This session is great for encouraging players to be creative in the final third which is one of the hardest things to achieve in your coaching sessions. Creativity stems from players being confident to try something even if they fail at it MORE
Develop creative players
Ask any young player who he or she likes to watch on the pitch and it will always be one of the more creative players in the team they support. The Eden Hazards, Mo Salahs and David Silvas. They are the players that create goals, the ones that can beat opponents with clever skills.
In youth soccer a “magic man” is always going to help the team to score more goals by either creating space for team mates or creating goal scoring chances for themselves. So what better way to help your team score more than giving all your players a coaching lesson in being creative.
Here’s how you go about it:
Start with explaining how players go about being creative – where they play, movement of team mates and how creative passing can split defences open. Use Play between the lines from my Soccer Tactics manual, which explains how players can make decisions that benefit the team.
Next, give the players a framework where they can practice being creative without being penalised for making mistakes. With the technical practice Try something different in the final third creativity stems from players being confident to try something even if they fail at it. It is a simple session that uses all of your squad and, best of all, requires no cones or equipment so can be set up by the kids and used as a pre-game warm up.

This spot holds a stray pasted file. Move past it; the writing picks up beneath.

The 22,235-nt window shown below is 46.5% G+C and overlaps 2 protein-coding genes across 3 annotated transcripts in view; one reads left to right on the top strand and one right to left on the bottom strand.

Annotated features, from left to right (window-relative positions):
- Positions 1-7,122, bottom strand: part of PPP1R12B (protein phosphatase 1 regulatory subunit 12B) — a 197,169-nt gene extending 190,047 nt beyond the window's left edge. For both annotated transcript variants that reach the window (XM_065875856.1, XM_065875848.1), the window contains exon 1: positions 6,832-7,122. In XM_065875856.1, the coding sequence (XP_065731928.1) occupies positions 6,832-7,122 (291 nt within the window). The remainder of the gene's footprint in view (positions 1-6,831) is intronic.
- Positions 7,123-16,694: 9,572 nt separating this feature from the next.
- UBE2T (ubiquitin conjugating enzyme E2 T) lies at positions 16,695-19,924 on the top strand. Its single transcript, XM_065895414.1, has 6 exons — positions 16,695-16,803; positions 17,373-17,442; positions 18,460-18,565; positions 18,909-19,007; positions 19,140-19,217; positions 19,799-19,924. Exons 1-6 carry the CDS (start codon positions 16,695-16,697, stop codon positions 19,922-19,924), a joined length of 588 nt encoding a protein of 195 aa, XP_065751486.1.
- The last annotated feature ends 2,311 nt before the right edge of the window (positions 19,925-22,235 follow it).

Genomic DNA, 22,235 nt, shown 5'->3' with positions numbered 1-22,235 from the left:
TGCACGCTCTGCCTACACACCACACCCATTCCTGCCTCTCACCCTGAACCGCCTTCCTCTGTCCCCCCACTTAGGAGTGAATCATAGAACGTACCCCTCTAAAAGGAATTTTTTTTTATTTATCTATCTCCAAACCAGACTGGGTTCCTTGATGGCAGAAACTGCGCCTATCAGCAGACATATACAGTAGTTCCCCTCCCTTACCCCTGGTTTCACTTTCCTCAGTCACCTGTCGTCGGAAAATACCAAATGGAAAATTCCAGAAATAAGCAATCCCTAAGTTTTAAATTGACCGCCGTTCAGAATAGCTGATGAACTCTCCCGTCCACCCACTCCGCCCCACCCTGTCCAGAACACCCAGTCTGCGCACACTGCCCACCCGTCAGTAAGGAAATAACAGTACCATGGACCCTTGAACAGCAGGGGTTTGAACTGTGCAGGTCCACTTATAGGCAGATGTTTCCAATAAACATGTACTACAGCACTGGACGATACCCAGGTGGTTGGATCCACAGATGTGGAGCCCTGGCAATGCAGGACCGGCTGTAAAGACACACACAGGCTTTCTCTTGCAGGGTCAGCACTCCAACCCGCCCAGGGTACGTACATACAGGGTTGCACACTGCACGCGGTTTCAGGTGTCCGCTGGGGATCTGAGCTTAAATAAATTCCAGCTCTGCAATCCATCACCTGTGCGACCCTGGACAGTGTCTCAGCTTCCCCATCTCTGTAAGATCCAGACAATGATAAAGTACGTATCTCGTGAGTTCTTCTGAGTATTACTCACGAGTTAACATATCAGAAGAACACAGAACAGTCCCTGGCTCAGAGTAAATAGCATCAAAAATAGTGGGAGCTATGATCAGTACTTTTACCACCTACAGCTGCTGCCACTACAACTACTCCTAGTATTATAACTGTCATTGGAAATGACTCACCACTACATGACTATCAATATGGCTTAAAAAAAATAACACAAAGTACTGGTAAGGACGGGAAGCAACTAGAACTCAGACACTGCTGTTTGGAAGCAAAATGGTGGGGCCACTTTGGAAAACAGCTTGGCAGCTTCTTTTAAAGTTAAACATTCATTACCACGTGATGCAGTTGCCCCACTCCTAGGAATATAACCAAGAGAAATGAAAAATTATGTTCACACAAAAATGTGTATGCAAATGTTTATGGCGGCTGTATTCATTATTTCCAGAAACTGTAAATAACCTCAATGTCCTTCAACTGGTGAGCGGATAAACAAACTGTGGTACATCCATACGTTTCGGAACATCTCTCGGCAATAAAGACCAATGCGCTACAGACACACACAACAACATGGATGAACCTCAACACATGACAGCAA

For the younger age groups, the best way to encourage creativity is to give them a fun game that stretches their skills. Tomb Raiders is perfect for this as it gets players using short passes, making interceptions and keeping possession with good decision making.
One of my favourite ways of giving players the chance to be creative is Creative in the final third (U14 activity). It uses overloads to put players in situations where doing something different will result in a goal.
Small-sided games are excellent vehicles for getting players to be creative – 6v6 to improve midfield creativity is a great way to round off a technical session and allows the coach to see if players are using creativity in the final third to make and take scoring chances.